Neeti Bhatnagar: The virtual platform is really a high abstraction model of your hardware. But it’s got enough of that interface details captured, that it lets you run the actual software unaltered. And what does this do for your project? Basically, the use of virtual platform enables that software development to begin nearly simultaneously with the hardware design. This is really key. We see across the board, more and more companies have huge delays, something like nine to 12 months in delay, because of the issues related to hardware and software integration.

Neeti Bhatnagar: In conclusion, intelligent designs are everywhere and they’re pervasive, and this is here to stay, and this really complicates our customers’ design challenges. You need power efficiency, you need high performance, if you’re doing something like autonomous driving, it’s all real time. And so, it’s not just hardware and software in one subsystem, these things are very complicated. There are multiple subsystems. They all have to work together in true perfection, because your life may depend on it. And you can’t just design the hardware, and then design the software, and then sign off on the hardware, before you’ve done this integration. Early software development and hardware/software integration has become a absolute reality, an absolute must. And these virtual platforms really help enable.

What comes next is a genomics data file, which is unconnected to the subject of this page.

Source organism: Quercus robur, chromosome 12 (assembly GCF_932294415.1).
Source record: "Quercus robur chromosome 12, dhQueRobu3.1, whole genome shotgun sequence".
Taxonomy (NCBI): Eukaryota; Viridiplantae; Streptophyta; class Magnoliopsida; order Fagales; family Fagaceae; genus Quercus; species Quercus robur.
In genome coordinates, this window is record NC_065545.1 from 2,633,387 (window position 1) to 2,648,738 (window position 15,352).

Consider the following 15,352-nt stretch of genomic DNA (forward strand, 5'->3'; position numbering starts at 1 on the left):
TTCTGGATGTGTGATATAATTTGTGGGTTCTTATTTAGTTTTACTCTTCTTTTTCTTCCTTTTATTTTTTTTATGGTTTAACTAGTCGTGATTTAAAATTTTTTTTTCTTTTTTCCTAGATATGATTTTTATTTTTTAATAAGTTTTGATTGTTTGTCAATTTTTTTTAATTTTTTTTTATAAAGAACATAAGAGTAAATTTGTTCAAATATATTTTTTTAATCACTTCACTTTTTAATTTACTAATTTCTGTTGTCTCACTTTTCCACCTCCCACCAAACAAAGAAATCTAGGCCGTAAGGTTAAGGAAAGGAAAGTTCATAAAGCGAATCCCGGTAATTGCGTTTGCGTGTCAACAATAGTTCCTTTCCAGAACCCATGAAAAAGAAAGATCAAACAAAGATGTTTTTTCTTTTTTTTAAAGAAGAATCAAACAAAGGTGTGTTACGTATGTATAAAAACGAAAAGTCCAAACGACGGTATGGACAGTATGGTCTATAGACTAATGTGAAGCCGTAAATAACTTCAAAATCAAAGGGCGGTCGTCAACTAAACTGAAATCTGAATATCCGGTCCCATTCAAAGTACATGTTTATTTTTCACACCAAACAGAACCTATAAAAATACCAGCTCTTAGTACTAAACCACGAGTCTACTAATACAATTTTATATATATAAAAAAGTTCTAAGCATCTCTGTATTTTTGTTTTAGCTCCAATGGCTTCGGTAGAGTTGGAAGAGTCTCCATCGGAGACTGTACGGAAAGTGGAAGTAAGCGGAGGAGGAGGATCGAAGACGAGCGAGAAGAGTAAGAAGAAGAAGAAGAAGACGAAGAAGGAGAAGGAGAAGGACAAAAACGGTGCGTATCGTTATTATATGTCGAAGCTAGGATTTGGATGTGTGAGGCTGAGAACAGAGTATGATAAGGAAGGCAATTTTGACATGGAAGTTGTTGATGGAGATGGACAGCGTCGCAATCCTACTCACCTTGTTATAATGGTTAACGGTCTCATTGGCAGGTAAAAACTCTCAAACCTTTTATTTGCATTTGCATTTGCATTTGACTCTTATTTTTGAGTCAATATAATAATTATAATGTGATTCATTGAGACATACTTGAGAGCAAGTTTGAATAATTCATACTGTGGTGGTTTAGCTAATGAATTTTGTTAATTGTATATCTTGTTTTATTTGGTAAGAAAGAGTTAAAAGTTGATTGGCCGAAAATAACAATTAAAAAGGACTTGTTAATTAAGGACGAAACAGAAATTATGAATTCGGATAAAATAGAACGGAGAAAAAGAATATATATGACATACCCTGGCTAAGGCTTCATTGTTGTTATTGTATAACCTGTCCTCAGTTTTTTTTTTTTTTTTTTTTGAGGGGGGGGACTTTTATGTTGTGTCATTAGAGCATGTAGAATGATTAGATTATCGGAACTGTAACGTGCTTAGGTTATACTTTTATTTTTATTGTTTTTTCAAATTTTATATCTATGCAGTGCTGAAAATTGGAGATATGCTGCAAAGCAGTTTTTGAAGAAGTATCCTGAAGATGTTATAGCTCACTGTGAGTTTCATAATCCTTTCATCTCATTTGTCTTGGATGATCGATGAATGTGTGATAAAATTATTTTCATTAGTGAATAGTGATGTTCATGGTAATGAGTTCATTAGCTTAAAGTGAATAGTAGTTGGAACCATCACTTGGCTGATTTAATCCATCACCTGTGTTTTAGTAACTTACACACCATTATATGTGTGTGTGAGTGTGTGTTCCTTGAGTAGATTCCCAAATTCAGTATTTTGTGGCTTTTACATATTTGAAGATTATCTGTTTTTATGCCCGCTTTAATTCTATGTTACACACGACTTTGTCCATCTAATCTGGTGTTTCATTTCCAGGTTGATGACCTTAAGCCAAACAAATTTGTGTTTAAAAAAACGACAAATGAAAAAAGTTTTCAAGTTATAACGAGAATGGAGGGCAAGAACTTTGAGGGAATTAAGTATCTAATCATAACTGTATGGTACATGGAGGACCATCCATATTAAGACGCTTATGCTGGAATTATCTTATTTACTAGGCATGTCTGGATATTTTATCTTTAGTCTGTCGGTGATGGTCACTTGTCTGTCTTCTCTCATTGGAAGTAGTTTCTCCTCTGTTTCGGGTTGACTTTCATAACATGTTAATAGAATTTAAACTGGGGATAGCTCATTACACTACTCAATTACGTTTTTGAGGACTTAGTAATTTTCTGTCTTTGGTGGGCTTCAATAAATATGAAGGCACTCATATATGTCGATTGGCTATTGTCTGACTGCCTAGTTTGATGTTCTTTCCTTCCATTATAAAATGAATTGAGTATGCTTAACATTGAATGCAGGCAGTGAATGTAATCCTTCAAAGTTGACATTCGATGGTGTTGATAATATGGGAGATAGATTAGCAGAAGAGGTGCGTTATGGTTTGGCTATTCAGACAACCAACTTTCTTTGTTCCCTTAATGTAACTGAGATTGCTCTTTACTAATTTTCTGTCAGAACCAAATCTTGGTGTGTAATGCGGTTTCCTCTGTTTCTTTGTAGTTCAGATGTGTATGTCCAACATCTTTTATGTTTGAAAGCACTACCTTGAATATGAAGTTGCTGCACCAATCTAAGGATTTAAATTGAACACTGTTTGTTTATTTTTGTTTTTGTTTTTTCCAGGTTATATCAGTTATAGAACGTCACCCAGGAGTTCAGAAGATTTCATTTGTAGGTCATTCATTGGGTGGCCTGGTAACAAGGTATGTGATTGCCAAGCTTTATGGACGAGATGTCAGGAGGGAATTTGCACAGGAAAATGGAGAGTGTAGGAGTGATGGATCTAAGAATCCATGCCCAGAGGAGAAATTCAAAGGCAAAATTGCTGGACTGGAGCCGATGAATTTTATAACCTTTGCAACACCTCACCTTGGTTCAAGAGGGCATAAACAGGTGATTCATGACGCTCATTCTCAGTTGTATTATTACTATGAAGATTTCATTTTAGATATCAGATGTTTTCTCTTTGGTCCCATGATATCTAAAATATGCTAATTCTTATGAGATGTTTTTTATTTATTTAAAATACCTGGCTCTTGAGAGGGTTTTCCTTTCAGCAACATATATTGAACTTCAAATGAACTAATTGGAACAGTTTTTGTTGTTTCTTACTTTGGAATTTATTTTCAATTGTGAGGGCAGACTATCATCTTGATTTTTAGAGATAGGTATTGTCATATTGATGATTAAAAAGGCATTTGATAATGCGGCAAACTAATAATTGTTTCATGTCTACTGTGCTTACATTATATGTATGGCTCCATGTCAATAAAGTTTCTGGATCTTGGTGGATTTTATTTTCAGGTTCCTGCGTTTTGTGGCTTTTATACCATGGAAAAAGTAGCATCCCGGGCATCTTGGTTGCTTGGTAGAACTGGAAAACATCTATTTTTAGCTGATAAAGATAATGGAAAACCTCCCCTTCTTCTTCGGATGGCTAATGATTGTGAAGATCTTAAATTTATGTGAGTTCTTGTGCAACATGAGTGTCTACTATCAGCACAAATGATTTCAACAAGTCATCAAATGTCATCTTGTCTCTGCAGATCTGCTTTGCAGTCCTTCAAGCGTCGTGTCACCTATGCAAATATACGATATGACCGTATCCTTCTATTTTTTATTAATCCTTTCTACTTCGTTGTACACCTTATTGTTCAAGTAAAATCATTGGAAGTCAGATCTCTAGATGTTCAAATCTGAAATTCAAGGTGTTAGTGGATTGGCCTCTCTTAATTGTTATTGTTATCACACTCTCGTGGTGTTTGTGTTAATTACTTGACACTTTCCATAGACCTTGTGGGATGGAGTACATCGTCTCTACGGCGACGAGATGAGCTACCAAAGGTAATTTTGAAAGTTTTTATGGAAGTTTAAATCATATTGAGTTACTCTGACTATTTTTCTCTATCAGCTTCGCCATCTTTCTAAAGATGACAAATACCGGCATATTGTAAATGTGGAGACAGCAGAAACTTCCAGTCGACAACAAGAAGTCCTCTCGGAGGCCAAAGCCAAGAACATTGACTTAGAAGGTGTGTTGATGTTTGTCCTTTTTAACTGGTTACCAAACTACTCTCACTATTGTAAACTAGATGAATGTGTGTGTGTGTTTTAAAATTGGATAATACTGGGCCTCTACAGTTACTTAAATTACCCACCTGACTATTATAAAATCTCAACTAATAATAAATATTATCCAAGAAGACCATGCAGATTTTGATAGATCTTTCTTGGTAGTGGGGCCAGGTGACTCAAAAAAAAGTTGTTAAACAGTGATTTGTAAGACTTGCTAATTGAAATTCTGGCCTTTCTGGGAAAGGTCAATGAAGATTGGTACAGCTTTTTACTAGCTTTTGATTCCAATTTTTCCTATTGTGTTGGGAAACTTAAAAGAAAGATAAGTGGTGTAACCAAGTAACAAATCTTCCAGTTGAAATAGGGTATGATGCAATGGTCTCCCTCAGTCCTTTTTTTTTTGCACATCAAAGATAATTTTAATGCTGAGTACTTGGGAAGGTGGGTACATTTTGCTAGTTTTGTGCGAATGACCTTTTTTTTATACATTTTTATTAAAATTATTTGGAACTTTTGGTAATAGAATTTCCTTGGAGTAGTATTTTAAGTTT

Neeti Bhatnagar: So, I want to close with a note that one of the most interesting parts of my job, and my team’s charter is to develop that most effective set of tools, technologies that help our customer surmount that hardware/software integration challenge. Thank you. Thank you for your time.

Angie Chang: Thank you, Neeti, that was excellent. So now we are going to be starting the break out sessions. We are going to be clicking on the link that will be going into the chat, that will be taking us to the Zoom meeting, down there. We will see you on the other side, and then I’ll explain more, once we get there, about how this is all going to work. We’re going to be in breakout groups with four to six girl geeks in each room, and we’ll have some prompts, some icebreakers, and we’ll get to know each other a bit. So see you in the Zoom meeting [for networking hour]!